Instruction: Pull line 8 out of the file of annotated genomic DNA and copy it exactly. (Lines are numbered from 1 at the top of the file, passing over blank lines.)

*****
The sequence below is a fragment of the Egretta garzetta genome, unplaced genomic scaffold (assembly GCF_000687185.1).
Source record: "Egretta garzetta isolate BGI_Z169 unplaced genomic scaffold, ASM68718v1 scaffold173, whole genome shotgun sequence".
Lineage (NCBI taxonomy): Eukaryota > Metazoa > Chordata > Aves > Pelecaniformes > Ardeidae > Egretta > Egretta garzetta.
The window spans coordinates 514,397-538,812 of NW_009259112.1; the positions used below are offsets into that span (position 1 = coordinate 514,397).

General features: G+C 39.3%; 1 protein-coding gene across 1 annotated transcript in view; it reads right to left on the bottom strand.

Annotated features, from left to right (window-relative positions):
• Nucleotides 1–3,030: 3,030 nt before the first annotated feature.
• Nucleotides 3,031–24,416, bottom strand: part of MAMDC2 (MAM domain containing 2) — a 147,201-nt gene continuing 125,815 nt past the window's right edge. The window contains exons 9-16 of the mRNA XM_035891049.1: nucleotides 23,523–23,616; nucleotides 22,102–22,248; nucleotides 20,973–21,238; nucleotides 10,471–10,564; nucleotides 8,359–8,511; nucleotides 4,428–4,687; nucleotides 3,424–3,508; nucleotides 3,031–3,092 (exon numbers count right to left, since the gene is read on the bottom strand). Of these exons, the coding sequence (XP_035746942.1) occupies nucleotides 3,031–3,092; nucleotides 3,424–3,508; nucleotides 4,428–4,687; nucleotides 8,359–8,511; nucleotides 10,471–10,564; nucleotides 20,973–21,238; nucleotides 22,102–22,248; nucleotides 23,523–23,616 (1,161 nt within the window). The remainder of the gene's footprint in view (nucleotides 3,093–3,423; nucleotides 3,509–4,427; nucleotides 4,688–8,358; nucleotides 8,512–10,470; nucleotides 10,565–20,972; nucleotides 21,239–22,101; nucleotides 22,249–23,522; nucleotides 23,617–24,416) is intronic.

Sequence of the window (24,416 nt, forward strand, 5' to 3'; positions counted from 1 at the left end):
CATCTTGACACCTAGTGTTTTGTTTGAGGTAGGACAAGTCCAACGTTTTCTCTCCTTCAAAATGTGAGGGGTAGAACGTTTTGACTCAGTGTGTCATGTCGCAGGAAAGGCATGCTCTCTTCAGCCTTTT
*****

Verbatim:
• Nucleotides 3,031–24,416, bottom strand: part of MAMDC2 (MAM domain containing 2) — a 147,201-nt gene continuing 125,815 nt past the window's right edge. The window contains exons 9-16 of the mRNA XM_035891049.1: nucleotides 23,523–23,616; nucleotides 22,102–22,248; nucleotides 20,973–21,238; nucleotides 10,471–10,564; nucleotides 8,359–8,511; nucleotides 4,428–4,687; nucleotides 3,424–3,508; nucleotides 3,031–3,092 (exon numbers count right to left, since the gene is read on the bottom strand). Of these exons, the coding sequence (XP_035746942.1) occupies nucleotides 3,031–3,092; nucleotides 3,424–3,508; nucleotides 4,428–4,687; nucleotides 8,359–8,511; nucleotides 10,471–10,564; nucleotides 20,973–21,238; nucleotides 22,102–22,248; nucleotides 23,523–23,616 (1,161 nt within the window). The remainder of the gene's footprint in view (nucleotides 3,093–3,423; nucleotides 3,509–4,427; nucleotides 4,688–8,358; nucleotides 8,512–10,470; nucleotides 10,565–20,972; nucleotides 21,239–22,101; nucleotides 22,249–23,522; nucleotides 23,617–24,416) is intronic.